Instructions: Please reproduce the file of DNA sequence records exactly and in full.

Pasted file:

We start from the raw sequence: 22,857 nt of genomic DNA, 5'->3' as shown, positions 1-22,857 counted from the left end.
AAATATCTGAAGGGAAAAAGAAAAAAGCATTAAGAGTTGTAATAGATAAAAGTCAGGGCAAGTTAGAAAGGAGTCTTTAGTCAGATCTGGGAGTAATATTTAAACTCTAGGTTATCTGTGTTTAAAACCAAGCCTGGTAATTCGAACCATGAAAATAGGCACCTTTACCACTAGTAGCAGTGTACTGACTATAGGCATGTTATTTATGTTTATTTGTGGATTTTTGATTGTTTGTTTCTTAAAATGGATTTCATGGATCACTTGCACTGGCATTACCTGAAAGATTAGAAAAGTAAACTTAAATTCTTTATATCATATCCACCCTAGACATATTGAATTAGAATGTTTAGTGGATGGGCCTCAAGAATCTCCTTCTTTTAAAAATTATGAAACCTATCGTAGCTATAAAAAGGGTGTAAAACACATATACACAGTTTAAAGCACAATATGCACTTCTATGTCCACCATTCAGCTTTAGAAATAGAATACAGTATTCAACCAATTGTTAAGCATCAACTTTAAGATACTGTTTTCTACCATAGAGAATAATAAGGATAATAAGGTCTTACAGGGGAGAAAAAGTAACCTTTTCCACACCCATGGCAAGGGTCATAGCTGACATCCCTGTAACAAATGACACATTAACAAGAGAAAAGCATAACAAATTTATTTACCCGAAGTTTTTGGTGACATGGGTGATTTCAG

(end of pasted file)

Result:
We start from the raw sequence: 22,857 nt of genomic DNA, 5'->3' as shown, positions 1-22,857 counted from the left end.
AAATATCTGAAGGGAAAAAGAAAAAAGCATTAAGAGTTGTAATAGATAAAAGTCAGGGCAAGTTAGAAAGGAGTCTTTAGTCAGATCTGGGAGTAATATTTAAACTCTAGGTTATCTGTGTTTAAAACCAAGCCTGGTAATTCGAACCATGAAAATAGGCACCTTTACCACTAGTAGCAGTGTACTGACTATAGGCATGTTATTTATGTTTATTTGTGGATTTTTGATTGTTTGTTTCTTAAAATGGATTTCATGGATCACTTGCACTGGCATTACCTGAAAGATTAGAAAAGTAAACTTAAATTCTTTATATCATATCCACCCTAGACATATTGAATTAGAATGTTTAGTGGATGGGCCTCAAGAATCTCCTTCTTTTAAAAATTATGAAACCTATCGTAGCTATAAAAAGGGTGTAAAACACATATACACAGTTTAAAGCACAATATGCACTTCTATGTCCACCATTCAGCTTTAGAAATAGAATACAGTATTCAACCAATTGTTAAGCATCAACTTTAAGATACTGTTTTCTACCATAGAGAATAATAAGGATAATAAGGTCTTACAGGGGAGAAAAAGTAACCTTTTCCACACCCATGGCAAGGGTCATAGCTGACATCCCTGTAACAAATGACACATTAACAAGAGAAAAGCATAACAAATTTATTTACCCGAAGTTTTTGGTGACATGGGTGATTTCAG